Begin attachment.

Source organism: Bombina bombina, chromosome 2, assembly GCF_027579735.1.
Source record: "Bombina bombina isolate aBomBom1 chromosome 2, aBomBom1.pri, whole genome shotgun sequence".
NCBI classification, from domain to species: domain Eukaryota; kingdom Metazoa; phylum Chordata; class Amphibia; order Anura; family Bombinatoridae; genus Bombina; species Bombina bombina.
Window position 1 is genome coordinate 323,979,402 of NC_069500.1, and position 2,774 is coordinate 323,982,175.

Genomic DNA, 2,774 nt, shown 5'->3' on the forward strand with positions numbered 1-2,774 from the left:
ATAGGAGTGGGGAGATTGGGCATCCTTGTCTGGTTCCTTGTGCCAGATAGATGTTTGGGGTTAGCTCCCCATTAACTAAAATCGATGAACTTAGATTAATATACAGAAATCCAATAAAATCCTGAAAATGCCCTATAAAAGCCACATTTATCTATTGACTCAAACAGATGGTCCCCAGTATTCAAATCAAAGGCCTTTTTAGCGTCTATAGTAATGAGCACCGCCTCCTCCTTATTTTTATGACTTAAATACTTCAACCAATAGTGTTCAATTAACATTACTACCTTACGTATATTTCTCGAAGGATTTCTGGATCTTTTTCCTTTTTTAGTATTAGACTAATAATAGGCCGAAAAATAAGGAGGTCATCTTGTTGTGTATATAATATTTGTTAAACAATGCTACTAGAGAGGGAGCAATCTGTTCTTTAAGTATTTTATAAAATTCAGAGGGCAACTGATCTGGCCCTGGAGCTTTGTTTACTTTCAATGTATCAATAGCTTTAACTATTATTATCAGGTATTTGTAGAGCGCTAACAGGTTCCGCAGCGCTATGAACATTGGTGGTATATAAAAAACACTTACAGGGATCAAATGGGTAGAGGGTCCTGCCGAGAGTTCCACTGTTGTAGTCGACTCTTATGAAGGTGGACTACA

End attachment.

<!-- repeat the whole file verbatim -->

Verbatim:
Source organism: Bombina bombina, chromosome 2, assembly GCF_027579735.1.
Source record: "Bombina bombina isolate aBomBom1 chromosome 2, aBomBom1.pri, whole genome shotgun sequence".
NCBI classification, from domain to species: domain Eukaryota; kingdom Metazoa; phylum Chordata; class Amphibia; order Anura; family Bombinatoridae; genus Bombina; species Bombina bombina.
Window position 1 is genome coordinate 323,979,402 of NC_069500.1, and position 2,774 is coordinate 323,982,175.

Genomic DNA, 2,774 nt, shown 5'->3' on the forward strand with positions numbered 1-2,774 from the left:
ATAGGAGTGGGGAGATTGGGCATCCTTGTCTGGTTCCTTGTGCCAGATAGATGTTTGGGGTTAGCTCCCCATTAACTAAAATCGATGAACTTAGATTAATATACAGAAATCCAATAAAATCCTGAAAATGCCCTATAAAAGCCACATTTATCTATTGACTCAAACAGATGGTCCCCAGTATTCAAATCAAAGGCCTTTTTAGCGTCTATAGTAATGAGCACCGCCTCCTCCTTATTTTTATGACTTAAATACTTCAACCAATAGTGTTCAATTAACATTACTACCTTACGTATATTTCTCGAAGGATTTCTGGATCTTTTTCCTTTTTTAGTATTAGACTAATAATAGGCCGAAAAATAAGGAGGTCATCTTGTTGTGTATATAATATTTGTTAAACAATGCTACTAGAGAGGGAGCAATCTGTTCTTTAAGTATTTTATAAAATTCAGAGGGCAACTGATCTGGCCCTGGAGCTTTGTTTACTTTCAATGTATCAATAGCTTTAACTATTATTATCAGGTATTTGTAGAGCGCTAACAGGTTCCGCAGCGCTATGAACATTGGTGGTATATAAAAAACACTTACAGGGATCAAATGGGTAGAGGGTCCTGCCGAGAGTTCCACTGTTGTAGTCGACTCTTATGAAGGTGGACTACA